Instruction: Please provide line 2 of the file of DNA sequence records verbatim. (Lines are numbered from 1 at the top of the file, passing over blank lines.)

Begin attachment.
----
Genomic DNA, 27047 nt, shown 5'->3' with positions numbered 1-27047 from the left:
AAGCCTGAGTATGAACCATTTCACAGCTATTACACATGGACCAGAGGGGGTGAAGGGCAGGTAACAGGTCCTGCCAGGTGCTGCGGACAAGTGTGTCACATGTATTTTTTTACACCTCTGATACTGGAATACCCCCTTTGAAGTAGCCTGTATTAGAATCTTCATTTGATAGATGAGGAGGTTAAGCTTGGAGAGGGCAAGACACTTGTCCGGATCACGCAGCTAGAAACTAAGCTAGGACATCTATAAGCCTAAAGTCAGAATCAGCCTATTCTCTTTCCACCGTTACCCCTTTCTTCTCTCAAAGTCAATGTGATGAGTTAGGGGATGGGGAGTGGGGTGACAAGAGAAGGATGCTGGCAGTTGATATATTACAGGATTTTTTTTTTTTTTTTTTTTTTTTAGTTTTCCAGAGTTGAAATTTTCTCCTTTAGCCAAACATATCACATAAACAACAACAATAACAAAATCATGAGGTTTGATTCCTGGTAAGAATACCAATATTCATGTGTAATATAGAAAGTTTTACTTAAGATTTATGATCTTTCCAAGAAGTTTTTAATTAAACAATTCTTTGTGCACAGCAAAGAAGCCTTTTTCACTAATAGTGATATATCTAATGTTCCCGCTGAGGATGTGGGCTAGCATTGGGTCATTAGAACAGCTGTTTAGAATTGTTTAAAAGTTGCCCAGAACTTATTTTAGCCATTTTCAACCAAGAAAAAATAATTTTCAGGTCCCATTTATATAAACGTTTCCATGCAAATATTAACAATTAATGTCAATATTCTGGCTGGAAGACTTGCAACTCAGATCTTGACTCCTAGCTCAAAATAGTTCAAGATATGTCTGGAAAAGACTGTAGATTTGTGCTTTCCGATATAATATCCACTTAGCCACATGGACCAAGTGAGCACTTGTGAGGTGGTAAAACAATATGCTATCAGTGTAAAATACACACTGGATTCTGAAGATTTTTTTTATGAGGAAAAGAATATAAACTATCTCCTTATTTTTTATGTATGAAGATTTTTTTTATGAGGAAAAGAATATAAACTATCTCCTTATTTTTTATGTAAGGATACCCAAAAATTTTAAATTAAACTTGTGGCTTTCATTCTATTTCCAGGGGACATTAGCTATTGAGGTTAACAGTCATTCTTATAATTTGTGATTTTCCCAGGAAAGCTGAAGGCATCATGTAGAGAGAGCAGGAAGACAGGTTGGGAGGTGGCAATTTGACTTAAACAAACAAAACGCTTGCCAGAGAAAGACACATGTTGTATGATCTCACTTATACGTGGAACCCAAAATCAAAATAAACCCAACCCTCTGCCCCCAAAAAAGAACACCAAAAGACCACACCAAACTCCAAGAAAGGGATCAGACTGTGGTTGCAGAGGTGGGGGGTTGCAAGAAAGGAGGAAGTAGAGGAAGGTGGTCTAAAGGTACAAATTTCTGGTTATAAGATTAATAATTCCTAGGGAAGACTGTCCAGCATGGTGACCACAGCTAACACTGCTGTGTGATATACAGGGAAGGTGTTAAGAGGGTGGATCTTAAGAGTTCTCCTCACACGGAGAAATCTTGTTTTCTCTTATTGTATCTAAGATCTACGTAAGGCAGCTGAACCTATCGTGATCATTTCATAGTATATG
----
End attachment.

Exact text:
AAGCCTGAGTATGAACCATTTCACAGCTATTACACATGGACCAGAGGGGGTGAAGGGCAGGTAACAGGTCCTGCCAGGTGCTGCGGACAAGTGTGTCACATGTATTTTTTTACACCTCTGATACTGGAATACCCCCTTTGAAGTAGCCTGTATTAGAATCTTCATTTGATAGATGAGGAGGTTAAGCTTGGAGAGGGCAAGACACTTGTCCGGATCACGCAGCTAGAAACTAAGCTAGGACATCTATAAGCCTAAAGTCAGAATCAGCCTATTCTCTTTCCACCGTTACCCCTTTCTTCTCTCAAAGTCAATGTGATGAGTTAGGGGATGGGGAGTGGGGTGACAAGAGAAGGATGCTGGCAGTTGATATATTACAGGATTTTTTTTTTTTTTTTTTTTTTTTAGTTTTCCAGAGTTGAAATTTTCTCCTTTAGCCAAACATATCACATAAACAACAACAATAACAAAATCATGAGGTTTGATTCCTGGTAAGAATACCAATATTCATGTGTAATATAGAAAGTTTTACTTAAGATTTATGATCTTTCCAAGAAGTTTTTAATTAAACAATTCTTTGTGCACAGCAAAGAAGCCTTTTTCACTAATAGTGATATATCTAATGTTCCCGCTGAGGATGTGGGCTAGCATTGGGTCATTAGAACAGCTGTTTAGAATTGTTTAAAAGTTGCCCAGAACTTATTTTAGCCATTTTCAACCAAGAAAAAATAATTTTCAGGTCCCATTTATATAAACGTTTCCATGCAAATATTAACAATTAATGTCAATATTCTGGCTGGAAGACTTGCAACTCAGATCTTGACTCCTAGCTCAAAATAGTTCAAGATATGTCTGGAAAAGACTGTAGATTTGTGCTTTCCGATATAATATCCACTTAGCCACATGGACCAAGTGAGCACTTGTGAGGTGGTAAAACAATATGCTATCAGTGTAAAATACACACTGGATTCTGAAGATTTTTTTTATGAGGAAAAGAATATAAACTATCTCCTTATTTTTTATGTATGAAGATTTTTTTTATGAGGAAAAGAATATAAACTATCTCCTTATTTTTTATGTAAGGATACCCAAAAATTTTAAATTAAACTTGTGGCTTTCATTCTATTTCCAGGGGACATTAGCTATTGAGGTTAACAGTCATTCTTATAATTTGTGATTTTCCCAGGAAAGCTGAAGGCATCATGTAGAGAGAGCAGGAAGACAGGTTGGGAGGTGGCAATTTGACTTAAACAAACAAAACGCTTGCCAGAGAAAGACACATGTTGTATGATCTCACTTATACGTGGAACCCAAAATCAAAATAAACCCAACCCTCTGCCCCCAAAAAAGAACACCAAAAGACCACACCAAACTCCAAGAAAGGGATCAGACTGTGGTTGCAGAGGTGGGGGGTTGCAAGAAAGGAGGAAGTAGAGGAAGGTGGTCTAAAGGTACAAATTTCTGGTTATAAGATTAATAATTCCTAGGGAAGACTGTCCAGCATGGTGACCACAGCTAACACTGCTGTGTGATATACAGGGAAGGTGTTAAGAGGGTGGATCTTAAGAGTTCTCCTCACACGGAGAAATCTTGTTTTCTCTTATTGTATCTAAGATCTACGTAAGGCAGCTGAACCTATCGTGATCATTTCATAGTATATG